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Illness Forces Yeltsin to Abruptly End Central Asia Trip

Russia: Aides deny medical 'emergency,' blame bronchitis for unsteady leader's return home.


MOSCOW — Russian President Boris N. Yeltsin, walking unsteadily and appearing frail, abruptly cut short his first international trip in five months and returned to Moscow on Monday, suffering from what the Kremlin said was bronchitis.

Yeltsin, 67, whose poor health has kept him sidelined much of the time since his 1996 reelection, returned a day early from what was planned as a three-day trip to Uzbekistan and Kazakhstan.

The Kremlin insisted that the president's condition was not serious but that a cold he caught last week had been aggravated by plane travel.

"There is no emergency here," Dmitry D. Yakushkin, the president's press secretary, told reporters in Almaty, where Yeltsin met with Kazakh President Nursultan A. Nazarbayev. "When you have a cold, you have to remain in bed."

Nevertheless, Yeltsin's illness and sudden return to Moscow highlighted his detachment from the day-to-day management of the government and efforts to solve Russia's continuing economic crisis.

Since the collapse of the Russian ruble in August and parliament's rejection of Yeltsin's first choice for a new prime minister, the president has seemed powerless to affect the course of events. He has spent most of the past few months out of the public eye at his country residence near Moscow.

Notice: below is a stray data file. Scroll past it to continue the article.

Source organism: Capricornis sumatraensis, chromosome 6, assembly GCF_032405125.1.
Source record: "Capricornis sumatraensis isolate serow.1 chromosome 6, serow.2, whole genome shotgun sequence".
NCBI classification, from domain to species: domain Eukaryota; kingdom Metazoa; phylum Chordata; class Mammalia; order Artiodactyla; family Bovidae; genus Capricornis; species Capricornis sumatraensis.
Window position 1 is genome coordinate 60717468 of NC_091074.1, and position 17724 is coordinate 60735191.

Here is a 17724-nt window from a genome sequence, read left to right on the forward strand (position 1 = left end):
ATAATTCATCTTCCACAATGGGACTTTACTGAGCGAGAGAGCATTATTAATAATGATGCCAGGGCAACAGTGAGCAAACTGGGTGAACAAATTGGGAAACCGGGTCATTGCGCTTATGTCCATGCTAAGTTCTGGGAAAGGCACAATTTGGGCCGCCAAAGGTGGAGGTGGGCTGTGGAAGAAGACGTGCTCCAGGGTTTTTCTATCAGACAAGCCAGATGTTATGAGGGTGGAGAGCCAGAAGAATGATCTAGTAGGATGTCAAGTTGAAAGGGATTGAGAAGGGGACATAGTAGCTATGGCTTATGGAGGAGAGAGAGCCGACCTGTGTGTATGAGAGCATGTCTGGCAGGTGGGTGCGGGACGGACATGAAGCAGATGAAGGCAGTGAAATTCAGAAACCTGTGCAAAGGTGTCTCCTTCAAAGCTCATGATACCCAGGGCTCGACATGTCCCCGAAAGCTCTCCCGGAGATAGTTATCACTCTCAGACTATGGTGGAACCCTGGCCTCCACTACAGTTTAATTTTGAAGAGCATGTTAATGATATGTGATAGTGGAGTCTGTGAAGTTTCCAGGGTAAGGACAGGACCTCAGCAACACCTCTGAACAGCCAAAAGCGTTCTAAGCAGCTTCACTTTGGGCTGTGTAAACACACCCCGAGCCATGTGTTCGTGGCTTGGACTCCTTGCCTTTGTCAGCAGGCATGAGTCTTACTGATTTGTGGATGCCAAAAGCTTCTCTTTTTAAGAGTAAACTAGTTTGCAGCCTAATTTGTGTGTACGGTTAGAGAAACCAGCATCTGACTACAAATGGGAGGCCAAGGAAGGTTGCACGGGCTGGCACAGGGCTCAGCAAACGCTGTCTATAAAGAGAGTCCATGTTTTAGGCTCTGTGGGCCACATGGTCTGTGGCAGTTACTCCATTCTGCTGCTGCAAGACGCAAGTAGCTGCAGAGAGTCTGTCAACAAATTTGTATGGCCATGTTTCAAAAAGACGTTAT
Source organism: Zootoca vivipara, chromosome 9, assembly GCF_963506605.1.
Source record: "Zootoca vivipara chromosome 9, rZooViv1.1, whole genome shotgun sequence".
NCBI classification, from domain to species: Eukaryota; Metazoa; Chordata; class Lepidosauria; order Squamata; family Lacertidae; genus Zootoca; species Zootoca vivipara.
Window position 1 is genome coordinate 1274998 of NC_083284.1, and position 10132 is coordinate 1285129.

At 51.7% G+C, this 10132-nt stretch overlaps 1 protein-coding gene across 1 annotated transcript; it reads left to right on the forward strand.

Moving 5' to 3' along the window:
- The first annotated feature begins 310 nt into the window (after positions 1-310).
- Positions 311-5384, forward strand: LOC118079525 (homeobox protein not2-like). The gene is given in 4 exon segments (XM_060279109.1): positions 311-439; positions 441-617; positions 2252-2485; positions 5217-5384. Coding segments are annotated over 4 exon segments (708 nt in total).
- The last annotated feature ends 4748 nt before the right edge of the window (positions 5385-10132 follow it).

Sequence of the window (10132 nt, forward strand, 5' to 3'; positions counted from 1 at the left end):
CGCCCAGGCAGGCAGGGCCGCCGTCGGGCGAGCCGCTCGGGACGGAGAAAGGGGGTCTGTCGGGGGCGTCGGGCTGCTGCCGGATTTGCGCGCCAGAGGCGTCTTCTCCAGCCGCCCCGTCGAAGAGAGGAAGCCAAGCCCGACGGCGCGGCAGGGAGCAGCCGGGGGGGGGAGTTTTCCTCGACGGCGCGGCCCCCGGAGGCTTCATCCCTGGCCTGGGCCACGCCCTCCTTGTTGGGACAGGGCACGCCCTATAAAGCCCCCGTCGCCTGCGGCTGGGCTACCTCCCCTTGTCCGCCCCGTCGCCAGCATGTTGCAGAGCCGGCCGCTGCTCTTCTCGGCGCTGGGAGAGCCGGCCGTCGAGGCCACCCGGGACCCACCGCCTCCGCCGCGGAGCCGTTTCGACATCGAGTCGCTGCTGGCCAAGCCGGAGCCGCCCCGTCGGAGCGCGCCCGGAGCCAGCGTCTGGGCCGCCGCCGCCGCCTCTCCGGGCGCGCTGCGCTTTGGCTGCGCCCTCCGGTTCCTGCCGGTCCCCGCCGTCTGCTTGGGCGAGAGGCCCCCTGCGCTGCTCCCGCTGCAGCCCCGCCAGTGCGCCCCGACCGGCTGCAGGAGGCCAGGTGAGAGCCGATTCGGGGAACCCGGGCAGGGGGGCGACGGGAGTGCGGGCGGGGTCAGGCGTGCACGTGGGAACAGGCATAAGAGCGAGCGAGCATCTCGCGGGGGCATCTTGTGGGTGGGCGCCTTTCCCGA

Last week, 150,000 people gathered at a demonstration outside the walls of the Kremlin to call for his resignation. The lower house of parliament, the Duma, is slowly moving forward with impeachment proceedings against Yeltsin.

The president left Sunday for Uzbekistan and Kazakhstan, two Central Asian republics that were once part of the Soviet Union and remain close allies of Russia.

Television footage of his public appearances showed Yeltsin walking slowly and hesitantly, often with his wife or his host holding on to his arm. In Tashkent, the Uzbek capital, Yeltsin was standing at a welcoming ceremony when he started to fall over. Uzbek President Islam Karimov grabbed Yeltsin's arm to steady him as a bodyguard rushed forward.

At a signing ceremony with Karimov on Monday, Yeltsin had a coughing fit. Afterward, doctors convinced Yeltsin during the flight from Tashkent to Almaty that he should return to Moscow later in the day instead of staying over until today as planned, the Kremlin said.

Officials said Yeltsin was suffering from "tracheobronchitis" with a temperature of 99.3 degrees. He was taking antibiotics and other medicine, but doctors had no plans to hospitalize him, they said.

"The president is cutting short his visit, but there is no evidence to believe that the state of his health is any more serious than is reported," said Vladimir I. Derbenyov, deputy head of the presidential press service. "Like any normal person, the president is vulnerable to colds and other illnesses. So there is no need to exaggerate the situation and fan unnecessary rumors."

Yeltsin's last trip outside Russia was in May, when he traveled to Birmingham, England, for a meeting of the Group of 7 industrialized nations.

The Kremlin said Yeltsin reluctantly agreed with the doctors that he should return to Moscow. But officials insisted that the president had carried out all the business meetings planned.

"The entire practical part of Boris Yeltsin's visit to Kazakhstan has been completed--everything went according to the protocol--and the president has signed all the agreements and held all the meetings he was planning to," Derbenyov said.

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